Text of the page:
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Published on September 3rd, 2013 | by Mark N. Katz2
A Modest Proposal: Break Ties with Syria
by Mark N. Katz
President Obama has announced that he intends to launch a military strike against Syria in response to his strongly held conviction that the Assad regime has used chemical weapons against its people. It is not at all clear, though, when or even if he will receive approval from Congress or from many (indeed, any) other governments for his initiative.
Regardless of whether he receives domestic and international support for military action against Syria, there is a more modest but symbolically important step that the Obama administration could take that does not need congressional approval: breaking diplomatic relations with Syria.
Such a move, some might say, will do little to weaken Damascus. But so would, arguably, a military strike that leaves the Assad regime and its security forces intact.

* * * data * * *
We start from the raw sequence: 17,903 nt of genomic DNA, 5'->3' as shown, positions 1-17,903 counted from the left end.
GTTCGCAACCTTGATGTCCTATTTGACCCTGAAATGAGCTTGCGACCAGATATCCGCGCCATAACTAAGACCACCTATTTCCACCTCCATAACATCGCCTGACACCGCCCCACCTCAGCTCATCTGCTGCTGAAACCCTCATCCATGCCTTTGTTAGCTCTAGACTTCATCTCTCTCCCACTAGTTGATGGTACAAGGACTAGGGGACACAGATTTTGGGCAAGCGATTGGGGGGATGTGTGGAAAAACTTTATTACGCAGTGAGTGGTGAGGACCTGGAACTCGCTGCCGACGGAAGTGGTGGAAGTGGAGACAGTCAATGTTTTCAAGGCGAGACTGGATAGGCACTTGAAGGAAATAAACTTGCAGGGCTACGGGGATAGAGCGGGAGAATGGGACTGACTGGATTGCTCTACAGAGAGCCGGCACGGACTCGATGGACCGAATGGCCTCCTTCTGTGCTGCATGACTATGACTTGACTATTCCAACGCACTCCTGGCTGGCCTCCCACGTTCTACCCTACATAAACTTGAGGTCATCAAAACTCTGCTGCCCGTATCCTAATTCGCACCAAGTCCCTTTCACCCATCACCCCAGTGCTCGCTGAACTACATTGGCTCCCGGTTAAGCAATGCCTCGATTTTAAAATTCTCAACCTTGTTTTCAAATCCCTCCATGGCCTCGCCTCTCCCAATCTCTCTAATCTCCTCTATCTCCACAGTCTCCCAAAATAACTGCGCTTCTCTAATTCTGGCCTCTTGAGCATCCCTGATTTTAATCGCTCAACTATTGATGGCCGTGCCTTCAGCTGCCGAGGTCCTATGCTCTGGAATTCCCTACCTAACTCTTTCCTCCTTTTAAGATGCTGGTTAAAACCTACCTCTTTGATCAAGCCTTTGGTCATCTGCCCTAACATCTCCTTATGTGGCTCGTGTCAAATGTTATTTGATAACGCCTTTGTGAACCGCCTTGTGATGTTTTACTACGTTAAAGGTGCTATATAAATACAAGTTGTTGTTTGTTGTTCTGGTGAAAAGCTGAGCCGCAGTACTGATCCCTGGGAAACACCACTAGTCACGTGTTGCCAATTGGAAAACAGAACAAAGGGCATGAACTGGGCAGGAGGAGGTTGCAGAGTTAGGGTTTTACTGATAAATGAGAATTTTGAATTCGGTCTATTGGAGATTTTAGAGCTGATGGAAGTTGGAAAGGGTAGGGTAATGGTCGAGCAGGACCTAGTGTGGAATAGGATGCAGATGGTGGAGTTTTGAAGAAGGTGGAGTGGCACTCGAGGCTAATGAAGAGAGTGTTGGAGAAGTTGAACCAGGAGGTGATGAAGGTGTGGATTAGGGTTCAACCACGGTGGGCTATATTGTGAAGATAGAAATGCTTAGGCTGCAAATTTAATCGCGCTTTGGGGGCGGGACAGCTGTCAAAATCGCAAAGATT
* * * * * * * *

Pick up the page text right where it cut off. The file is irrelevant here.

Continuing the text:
Breaking diplomatic relations with Damascus has several advantages. First, such a move would not require congressional approval. Second, breaking diplomatic relations involves minimal costs. Third, this is something that other governments might be more willing to undertake than a military strike. Fourth, governments that do not join the U.S. in rupturing ties with Damascus will attract negative attention, and while this will not embarrass countries like Russia and Iran, it will weigh heavily upon others and may well influence their subsequent relations with Syria.
Besides all this, it’s simply odd that Washington is maintaining diplomatic relations with a government that it believes has used chemical weapons against its citizens when the U.S. does not have them with other governments (including Cuba and Iran), which — however awful they may be — have not done so.
Further, if the Obama administration believes that the Assad regime’s actions warrant the use of military force, then surely those same actions also warrant the lesser step of cutting diplomatic ties.
Last but not least: breaking diplomatic relations does not preclude launching a military strike against Syria. But since the former action is far more likely to gain domestic and international support than the latter, surely it’s worth undertaking.